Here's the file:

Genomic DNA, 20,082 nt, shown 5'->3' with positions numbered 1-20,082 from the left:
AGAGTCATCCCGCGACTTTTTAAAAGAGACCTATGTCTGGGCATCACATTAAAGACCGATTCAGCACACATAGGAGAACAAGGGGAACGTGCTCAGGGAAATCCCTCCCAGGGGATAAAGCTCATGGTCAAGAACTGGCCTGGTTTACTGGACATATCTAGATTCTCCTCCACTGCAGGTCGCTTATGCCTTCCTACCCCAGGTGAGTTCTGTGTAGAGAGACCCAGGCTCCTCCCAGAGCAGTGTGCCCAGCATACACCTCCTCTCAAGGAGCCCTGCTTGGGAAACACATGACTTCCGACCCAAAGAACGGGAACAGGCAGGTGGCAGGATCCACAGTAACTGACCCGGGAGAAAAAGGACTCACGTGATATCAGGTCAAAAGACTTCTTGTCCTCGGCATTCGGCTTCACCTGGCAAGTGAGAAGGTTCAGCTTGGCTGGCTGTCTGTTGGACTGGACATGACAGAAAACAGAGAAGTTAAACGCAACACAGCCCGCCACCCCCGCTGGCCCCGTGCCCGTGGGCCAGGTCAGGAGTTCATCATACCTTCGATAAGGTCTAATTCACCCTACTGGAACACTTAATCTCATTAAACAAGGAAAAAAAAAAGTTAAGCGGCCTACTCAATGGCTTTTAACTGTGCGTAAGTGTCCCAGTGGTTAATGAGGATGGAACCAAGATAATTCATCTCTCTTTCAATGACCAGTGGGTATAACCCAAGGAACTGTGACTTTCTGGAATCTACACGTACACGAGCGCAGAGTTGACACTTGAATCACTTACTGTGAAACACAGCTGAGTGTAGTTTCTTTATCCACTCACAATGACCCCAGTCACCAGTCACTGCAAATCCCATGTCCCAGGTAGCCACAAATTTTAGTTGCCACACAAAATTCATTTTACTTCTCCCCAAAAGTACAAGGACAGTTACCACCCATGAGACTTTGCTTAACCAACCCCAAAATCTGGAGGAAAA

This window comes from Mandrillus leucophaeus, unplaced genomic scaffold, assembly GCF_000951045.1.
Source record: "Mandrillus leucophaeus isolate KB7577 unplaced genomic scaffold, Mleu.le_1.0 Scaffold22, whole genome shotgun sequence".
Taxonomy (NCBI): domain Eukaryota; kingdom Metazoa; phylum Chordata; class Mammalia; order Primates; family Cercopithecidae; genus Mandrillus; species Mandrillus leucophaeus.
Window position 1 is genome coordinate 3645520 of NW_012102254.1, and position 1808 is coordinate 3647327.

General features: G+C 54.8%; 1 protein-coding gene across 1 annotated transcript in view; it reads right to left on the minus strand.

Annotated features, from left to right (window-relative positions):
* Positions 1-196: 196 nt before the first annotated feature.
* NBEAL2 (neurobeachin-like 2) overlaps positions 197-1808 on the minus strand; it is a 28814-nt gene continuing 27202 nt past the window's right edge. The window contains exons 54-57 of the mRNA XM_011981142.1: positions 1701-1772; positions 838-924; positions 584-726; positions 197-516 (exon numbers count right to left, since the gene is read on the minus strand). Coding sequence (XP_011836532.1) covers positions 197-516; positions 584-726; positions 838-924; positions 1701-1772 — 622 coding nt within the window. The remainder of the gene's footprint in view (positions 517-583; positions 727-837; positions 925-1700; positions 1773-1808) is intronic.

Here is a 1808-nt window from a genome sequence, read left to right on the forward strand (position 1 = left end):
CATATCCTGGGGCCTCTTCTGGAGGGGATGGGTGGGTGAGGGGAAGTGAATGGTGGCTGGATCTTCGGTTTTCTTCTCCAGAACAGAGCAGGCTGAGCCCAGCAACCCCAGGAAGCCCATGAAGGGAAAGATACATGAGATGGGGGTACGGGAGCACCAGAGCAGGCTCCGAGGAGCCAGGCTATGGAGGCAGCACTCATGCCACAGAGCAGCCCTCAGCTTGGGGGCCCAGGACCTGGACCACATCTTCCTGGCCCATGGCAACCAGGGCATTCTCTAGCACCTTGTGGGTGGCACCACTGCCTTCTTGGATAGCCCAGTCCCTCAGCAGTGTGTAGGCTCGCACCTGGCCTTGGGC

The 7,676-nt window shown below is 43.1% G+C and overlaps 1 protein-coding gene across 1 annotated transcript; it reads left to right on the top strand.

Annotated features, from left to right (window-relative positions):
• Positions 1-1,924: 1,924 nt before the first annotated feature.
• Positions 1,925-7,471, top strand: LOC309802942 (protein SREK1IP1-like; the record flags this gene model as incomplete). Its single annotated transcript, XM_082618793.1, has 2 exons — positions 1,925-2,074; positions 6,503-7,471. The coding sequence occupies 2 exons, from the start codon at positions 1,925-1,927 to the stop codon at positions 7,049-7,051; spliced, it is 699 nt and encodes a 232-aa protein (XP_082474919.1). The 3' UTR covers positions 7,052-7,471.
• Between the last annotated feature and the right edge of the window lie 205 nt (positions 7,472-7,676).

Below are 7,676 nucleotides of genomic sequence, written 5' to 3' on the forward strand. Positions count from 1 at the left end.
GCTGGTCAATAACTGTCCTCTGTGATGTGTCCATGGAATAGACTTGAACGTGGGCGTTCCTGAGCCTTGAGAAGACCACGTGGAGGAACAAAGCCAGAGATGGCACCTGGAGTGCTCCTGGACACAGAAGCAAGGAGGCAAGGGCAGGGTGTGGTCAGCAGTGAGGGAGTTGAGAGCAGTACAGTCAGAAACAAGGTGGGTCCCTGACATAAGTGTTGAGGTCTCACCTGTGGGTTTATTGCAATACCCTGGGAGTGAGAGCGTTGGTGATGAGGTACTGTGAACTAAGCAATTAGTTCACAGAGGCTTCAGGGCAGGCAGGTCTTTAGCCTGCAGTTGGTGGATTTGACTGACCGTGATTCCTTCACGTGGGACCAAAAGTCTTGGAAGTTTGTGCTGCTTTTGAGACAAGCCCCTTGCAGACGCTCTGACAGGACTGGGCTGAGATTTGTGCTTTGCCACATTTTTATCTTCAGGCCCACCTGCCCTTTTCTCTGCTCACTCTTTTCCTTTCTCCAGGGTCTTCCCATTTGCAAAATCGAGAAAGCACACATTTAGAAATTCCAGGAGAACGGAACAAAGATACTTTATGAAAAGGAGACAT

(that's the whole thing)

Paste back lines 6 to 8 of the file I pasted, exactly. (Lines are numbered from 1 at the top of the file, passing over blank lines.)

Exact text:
Window position 1 is genome coordinate 3645520 of NW_012102254.1, and position 1808 is coordinate 3647327.

General features: G+C 54.8%; 1 protein-coding gene across 1 annotated transcript in view; it reads right to left on the minus strand.

Annotated features, from left to right (window-relative positions):